I may have started to run in 2003, but it wasn’t until 2010 that I really got into running. I had a friend who was going to be running her first half and she suggested that I should sign up and run with her. I was kinda nervous about doing it, only because I had never ran a half before. Eventually I agreed and signed up for the Rock N Roll Mardis Gras half Feb 2011. I was so nervous before we began, then as we got going, I felt comfortable and realized I could actually do this and finished my first half in 1:34:01 [GEEEEEZZZZZ]. From that moment on I fell in love with running.
What has been the hardest thing for you to overcome in training?
The hardest thing to overcome while training has always been believing in myself. I don’t run or train with groups, I go out and do it on my own. So the mind games come into play and I have to rely on my mental strength. There are days when I’m out there and there’s a little voice that says to me, why are you doing this? You’re not gonna be able to run that far! You’re not fast enough! At first I couldn’t get past those negative thoughts. So I asked folks that have been running for awhile, for some help. One of the greatest tips I ever received, is to always find something positive out of a bad run. Once I started doing that, I believed I could do anything.
How do you balance life, service and training?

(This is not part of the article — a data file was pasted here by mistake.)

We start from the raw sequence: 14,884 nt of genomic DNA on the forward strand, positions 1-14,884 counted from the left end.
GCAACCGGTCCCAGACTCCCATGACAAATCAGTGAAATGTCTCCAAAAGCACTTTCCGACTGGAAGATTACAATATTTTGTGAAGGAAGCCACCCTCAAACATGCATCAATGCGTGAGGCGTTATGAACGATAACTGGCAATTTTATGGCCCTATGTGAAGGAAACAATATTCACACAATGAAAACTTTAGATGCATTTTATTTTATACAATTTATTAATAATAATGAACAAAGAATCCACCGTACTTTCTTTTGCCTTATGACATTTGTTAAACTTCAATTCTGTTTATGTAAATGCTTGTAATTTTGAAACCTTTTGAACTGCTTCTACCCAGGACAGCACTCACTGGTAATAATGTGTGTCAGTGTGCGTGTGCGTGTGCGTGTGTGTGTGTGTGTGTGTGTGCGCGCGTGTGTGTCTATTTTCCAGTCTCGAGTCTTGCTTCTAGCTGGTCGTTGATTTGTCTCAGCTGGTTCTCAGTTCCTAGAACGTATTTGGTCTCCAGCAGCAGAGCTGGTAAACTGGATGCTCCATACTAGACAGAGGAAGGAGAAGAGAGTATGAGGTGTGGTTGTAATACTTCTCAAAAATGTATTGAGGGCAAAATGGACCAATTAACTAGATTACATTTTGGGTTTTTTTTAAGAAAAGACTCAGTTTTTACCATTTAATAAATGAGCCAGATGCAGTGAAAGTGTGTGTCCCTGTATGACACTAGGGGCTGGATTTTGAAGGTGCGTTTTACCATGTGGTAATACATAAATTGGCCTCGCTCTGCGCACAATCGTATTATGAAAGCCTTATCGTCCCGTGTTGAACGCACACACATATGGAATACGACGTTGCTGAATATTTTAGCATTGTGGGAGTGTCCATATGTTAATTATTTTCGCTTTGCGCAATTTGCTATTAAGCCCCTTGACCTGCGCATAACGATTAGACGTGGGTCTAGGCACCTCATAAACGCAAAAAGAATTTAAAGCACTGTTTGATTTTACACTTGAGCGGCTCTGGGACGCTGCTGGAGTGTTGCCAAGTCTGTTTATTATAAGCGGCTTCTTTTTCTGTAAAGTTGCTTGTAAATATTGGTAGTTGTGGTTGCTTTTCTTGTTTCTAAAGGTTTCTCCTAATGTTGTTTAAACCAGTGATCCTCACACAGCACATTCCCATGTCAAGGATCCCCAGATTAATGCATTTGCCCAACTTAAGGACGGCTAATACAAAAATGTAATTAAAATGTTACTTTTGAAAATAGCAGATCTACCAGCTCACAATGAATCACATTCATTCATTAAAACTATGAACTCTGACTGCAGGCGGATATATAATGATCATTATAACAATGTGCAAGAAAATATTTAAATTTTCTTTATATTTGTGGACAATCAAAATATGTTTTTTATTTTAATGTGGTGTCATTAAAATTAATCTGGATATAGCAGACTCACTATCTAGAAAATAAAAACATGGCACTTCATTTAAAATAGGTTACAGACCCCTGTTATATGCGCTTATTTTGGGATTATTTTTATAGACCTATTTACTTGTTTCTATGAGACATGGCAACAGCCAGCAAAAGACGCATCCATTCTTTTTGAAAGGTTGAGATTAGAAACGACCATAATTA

Being in the AF we have 3 core values, Service before self, Integrity and Excellence in all we do. One thing I can say about being able to balance life, service and training is my ability to prioritize my everyday life. I don’t have much of a social life, besides seeing people out riding, running or whatever tickles their fancy. So I always make sure the family is taken care of, I always do my work with high standards and on time. I train with the mentality of one of the AF core values, Excellence in all we do!
You just ran the Puppy Run 10k, next is the OK Half Marathon. Do you go into these races with goals in mind or just let it come to you?
The Puppy Run was a great event. Yes it was a virtual event. When I was preparing for my first virtual event, I did not know what to expect. I knew I could go out anywhere I wanted and run as slow or fast as I made it. The day of the event I felt really good and thought, let’s see how I do in the 1st mile. My 1st mile came across my headphones and said I was running a 6:47/mile. Once I heard that, I pictured all the women and men in this amazing community going out everyday and bringing it to the #crushitzone. I couldn’t let you or the community down and I just crushed the run. To be honest with you, in all my events I go to the start line with the mentality of I just want to finish, but once I’m in race mode or see people in front of me, I shift it into what I call #jamiedrive and set new goals every mile I run. My mind is constantly running the numbers when I’m out on the course. [THAT IS ABSOLUTELY EPIC!]